May 20, 2018

This week on To The Contrary with Bonnie Erbe, our panelists discuss women candidates taking over the primaries, how child care and paid family leave is funded, and the death penalty.

On the panel this week joining host Bonnie Erbe is: Lara Brown, Associate Professor, George Washington University; Rina Shah, Republican Strategist; Julie Gunlock, Senior Fellow, Independent Women’s Forum; Atima Omara, President Emeritus, Young Democrats of America

Click read more to see what they had to say!

Women in Politics

Women win big in the primaries so far, but will they be able to win against incumbents in the general election?

  • Atima Omara: “You can look at states where women representation is higher and the focus on the economy, healthcare, childcare, things that affect families moreso increase.”

  • Julie Gunlock: “So often we say ‘women aren’t represented, women aren’t equal in this country’, but women also have a lot of choices in this country and may just choose not to run for office.”

  • Lara Brown: “It’s really important to understand how partisan this is. At some level we’re never going to reach parity until Republicans actually field candidates and have success with candidates in the same way Democrats have.”

    • “[Women] vote their party before they vote their gender.”

  • Rina Shah: “I don’t think it’s going to be another year of the woman because I think voters are starting to see pass gender now. I’m encouraged by that and I wouldn’t say it’s disappointing on either side of aisle.”


  • Childcare

    Why women being able to write off childcare as a campaign expense is being called a “game changer.”

    • Atima Omara: “ I think it will allow younger families especially those who don’t have careers that are so financially successful that they can dole out to a nanny and...not miss that dollar and allow more younger families of a more diverse economic background to get more involved in politics.”

    • Julie Gunlock:  “American women are twice as likely as European women to get into middle management and higher executive positions. Part of it is because of those mandated, very very generous leave policies, which really may put women at a disadvantage.”

    • Bonnie Erbe: “Why wasn’t there a tax break for this in the tax reform that the President passed and Congress signed?”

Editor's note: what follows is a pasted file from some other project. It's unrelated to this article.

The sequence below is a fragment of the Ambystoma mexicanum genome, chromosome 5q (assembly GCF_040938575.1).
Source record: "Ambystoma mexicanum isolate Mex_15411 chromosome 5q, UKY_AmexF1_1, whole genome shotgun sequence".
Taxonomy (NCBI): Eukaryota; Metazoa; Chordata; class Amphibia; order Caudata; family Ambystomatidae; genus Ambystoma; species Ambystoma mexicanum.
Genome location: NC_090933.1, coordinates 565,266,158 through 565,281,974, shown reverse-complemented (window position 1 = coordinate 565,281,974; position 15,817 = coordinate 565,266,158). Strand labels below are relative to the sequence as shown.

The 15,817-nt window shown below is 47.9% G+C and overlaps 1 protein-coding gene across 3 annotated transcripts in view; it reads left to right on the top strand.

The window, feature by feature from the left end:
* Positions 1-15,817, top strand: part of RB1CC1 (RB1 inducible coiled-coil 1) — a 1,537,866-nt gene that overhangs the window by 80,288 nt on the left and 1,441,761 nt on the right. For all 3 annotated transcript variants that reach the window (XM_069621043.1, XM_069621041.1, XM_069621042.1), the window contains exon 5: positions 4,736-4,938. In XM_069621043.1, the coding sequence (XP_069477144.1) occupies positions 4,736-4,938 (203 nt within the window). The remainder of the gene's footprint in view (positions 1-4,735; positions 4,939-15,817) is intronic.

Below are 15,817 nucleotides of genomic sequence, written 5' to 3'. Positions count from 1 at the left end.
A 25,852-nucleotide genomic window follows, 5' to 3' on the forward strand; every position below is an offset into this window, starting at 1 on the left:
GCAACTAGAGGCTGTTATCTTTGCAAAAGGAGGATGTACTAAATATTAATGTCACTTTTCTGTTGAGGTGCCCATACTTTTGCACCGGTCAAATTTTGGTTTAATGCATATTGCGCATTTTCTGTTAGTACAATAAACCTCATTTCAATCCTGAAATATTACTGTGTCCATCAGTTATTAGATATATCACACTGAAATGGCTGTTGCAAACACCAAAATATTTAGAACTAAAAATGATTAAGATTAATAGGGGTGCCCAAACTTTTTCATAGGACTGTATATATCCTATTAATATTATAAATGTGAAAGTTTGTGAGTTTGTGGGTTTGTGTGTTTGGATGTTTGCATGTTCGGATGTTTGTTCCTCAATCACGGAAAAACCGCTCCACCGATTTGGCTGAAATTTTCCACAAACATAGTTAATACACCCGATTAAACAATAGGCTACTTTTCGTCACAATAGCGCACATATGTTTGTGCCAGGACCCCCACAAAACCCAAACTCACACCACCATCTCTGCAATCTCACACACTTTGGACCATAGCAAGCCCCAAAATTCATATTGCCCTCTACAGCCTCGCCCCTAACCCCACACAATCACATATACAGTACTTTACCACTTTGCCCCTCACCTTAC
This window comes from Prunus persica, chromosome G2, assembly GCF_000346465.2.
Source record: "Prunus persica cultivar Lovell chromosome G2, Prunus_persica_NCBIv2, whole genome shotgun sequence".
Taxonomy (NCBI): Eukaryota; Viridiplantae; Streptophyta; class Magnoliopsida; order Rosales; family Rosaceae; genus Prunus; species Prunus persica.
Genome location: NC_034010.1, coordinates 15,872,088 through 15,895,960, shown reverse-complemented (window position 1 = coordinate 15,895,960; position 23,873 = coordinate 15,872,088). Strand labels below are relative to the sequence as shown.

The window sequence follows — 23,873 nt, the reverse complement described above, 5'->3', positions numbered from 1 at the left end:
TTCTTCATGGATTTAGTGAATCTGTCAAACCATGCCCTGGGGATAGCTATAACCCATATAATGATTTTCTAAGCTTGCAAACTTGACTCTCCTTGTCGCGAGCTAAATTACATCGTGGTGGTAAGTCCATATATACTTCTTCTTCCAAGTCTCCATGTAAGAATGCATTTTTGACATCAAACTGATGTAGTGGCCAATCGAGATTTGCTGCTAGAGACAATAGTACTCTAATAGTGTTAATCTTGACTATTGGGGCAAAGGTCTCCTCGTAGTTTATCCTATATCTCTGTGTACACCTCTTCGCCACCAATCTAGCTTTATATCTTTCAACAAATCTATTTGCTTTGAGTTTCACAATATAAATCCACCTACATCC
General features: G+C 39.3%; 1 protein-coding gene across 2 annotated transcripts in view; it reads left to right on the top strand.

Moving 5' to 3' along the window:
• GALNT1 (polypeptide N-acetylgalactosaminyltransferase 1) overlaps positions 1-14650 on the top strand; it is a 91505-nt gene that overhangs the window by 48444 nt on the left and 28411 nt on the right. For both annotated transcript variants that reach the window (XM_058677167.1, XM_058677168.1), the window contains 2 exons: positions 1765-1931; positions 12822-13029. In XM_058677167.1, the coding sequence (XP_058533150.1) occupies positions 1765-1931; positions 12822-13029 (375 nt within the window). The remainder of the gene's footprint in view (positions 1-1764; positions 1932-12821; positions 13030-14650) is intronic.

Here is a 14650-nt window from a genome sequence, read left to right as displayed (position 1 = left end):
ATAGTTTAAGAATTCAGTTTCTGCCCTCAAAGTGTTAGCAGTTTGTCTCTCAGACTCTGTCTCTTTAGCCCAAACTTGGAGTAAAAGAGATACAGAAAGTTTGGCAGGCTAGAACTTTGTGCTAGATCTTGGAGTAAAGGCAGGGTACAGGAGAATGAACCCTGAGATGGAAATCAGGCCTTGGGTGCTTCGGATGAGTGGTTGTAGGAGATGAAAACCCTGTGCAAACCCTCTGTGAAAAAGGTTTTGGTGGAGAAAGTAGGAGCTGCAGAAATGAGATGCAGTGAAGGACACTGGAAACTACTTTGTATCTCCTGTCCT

• Lara Brown: “ There is wide consensus across the aisle that paid family leave needs to be a policy. So the real fight is how? And I think this is where having a lot of women actually in politics can make a difference.”

    • Rina Shah: “Paid parental leave and all the issues that come with running for office such as needing money for childcare, these are very important issues to take us into really a new frontier in American politics because children are, of course we know, sort of the bedrock of our society and how we raise them up will sort of dictate how we’re seen as (a) modern society.

    • Death Penalty

      Support for capital punishment is going down, but many states still use this practice.

      • Atima Omara:  “There should be other ways for restorative justice that is not killing people.”

      • Julie Gunlock: “People are really starting to feel uneasy with the idea that we put people to death and yet we have major problems with the justice system that really, we don’t have solutions to.”

      • Bonnie Erbe: “I thought if you valued life, you would value it in all its forms and that’s changing.”

      • Lara Brown:“It is important to realize that Democrats are really the one’s driving the majority of change around the death penalty because Democrats are the one’s who’ve moved away from being in the sort of Clinton parlance, tough on crime and in that 1990s mindset.”

      • Rina Shah: “(Virginians Against The Death Penalty) last year were pivotal in encouraging Gov. Terry McAuliffe to get Ivan Teleguz an inmate off death row in Virginia.I was proud to be a part of that and I see in that group there are a lot of pro-life people because they really see it matching up. This is against our principles.”

      • Furonda Brasfield:  “I most certainly see the death penalty being abolished, not only in the state of Arkansas, but throughout the country in my lifetime. I think that there will be a solid case that goes to the Supreme Court, and I think that it will be decided on 8th amendment grounds that the death penalty is cruel and unusual punishment.”


      Be sure to tune in this week for more discussion! Click here to check your local listings.